Font Size:
Site Colors:
S - Skip navigation
1 - Home page
4 - Search
Accessibility Statement

Experimental planes and Their Uses

LifeAir offers a wide variety of aircraft, configurated for experimentation, on board which any client can test the new technologies, systems and products they are developing. All of the company’s planes have already gone through airworthiness licensing and certification procedures after being modified to carry heavier loads, had a hatch installed in their underbelly for different uses, or have gone through other modifications. This makes them ready and available for testing at short notices. LifeAir’s pilots are highly experienced in professionally carrying out experimental flights. Many in the public are unaware of the uses of such flights. Here is some information on the subject.

Experimental planes help develop new technologies

An experimental airplane is any plane used to test systems, their configurations, or products under development. On these planes, experiments are conducted to examine the behaviors and capabilities of new equipment, prototypes and materials.  

Often, these tests require experimental flights companies to make modifications in their aircraft. The planes are redesigned to be able to carry higher weights, to clear room for systems and their operators, to be able to take photographs or measurements out of a hatch in the plane or to be able to provide more amps through their electricity systems.

Following these modifications, the planes go through another (after already being cleared to fly in their original formation) airworthiness licensing and certification procedure to prove they are safe to fly.

Recent Uses of Experimental Aircraft

Aerial testing is done all the time, so finding current examples for its uses is quite easy. One such example is the latest system built by the Raytheon company for the US Navy. Raytheon was hired by the navy to provide an electronic attack system – the Next Generation Jammer Mid-Band, or NGJ-MB, for short. The navy needed a system that would fight against communication disruptions that may be used by enemy forces to interrupt the operation of defense systems and communication with drones and UAVs (Unmanned Aerial Vehicles).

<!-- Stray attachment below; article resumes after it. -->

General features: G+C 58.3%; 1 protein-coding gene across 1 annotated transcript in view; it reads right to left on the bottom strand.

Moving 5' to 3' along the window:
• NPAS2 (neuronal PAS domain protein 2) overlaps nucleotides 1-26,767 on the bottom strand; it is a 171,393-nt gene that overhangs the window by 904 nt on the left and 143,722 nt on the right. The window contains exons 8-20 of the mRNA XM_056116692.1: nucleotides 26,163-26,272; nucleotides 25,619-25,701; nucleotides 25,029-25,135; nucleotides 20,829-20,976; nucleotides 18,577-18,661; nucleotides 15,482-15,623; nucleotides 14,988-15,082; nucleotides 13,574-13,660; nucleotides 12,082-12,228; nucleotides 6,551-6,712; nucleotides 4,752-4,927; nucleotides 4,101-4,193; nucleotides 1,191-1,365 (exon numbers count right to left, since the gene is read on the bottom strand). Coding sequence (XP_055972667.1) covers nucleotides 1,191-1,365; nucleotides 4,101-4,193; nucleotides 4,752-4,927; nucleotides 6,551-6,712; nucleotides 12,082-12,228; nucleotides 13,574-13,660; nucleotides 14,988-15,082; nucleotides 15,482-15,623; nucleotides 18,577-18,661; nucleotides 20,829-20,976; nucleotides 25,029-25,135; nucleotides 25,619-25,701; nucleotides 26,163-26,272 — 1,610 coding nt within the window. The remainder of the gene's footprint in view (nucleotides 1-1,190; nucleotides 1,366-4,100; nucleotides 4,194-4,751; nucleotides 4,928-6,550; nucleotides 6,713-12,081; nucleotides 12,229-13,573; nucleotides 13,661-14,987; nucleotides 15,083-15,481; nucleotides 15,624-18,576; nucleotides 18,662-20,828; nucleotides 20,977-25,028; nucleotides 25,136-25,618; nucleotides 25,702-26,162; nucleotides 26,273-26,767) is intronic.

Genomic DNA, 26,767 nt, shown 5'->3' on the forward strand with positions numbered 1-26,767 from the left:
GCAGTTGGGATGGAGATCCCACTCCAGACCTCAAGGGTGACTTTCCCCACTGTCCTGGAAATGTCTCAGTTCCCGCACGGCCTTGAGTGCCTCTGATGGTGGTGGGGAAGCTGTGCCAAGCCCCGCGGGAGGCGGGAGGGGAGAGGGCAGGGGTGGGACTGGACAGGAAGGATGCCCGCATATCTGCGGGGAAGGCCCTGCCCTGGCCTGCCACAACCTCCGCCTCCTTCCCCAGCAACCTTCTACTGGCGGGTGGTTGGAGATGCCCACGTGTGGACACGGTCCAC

Raytheon designed the system seemingly successfully. However, it could not pronounce the system ready for use until it tested it upon an experimental airplane to make sure it works as it should. The system was installed upon a plane configured and modified to test airborne systems. During the test flight, the system’s engineering and operating teams examined how well it was performing. The system was found to have performed very well, and was delivered to the US navy in July 2019. 

Another example is the recent testing of a new satellite navigation system in India. The system was tested many times on the ground, but not until an experimental flight was used could it be declared ready for use.

One of the most interesting cases of experimental flights recently done was for the European Geosciences Union. Experts of the University of Michigan have designed an atmospheric measurement system that can monitor the amounts of N2O, CO2, CO, and H2O in the air. The system, Frequent Calibration High-performance Airborne Observation System (or FCHAOS), had to be taken up in the air aboard an experimental plane to test its accuracy. It was operated aerially to calibrate it, and the data it produced was checked against the results of already-proven measurement systems. The results of the test allowed the system’s designers to announce it as accurate in monitoring the amounts of the elements in the air. 

Without experimental flights, many of the recent technological developments we see around us and enjoy so much would not have been possible. Experimental aircraft are an important part in technological advancement and help improve human life all over the planet.

Please enter your Email and press Go to start the password recovery process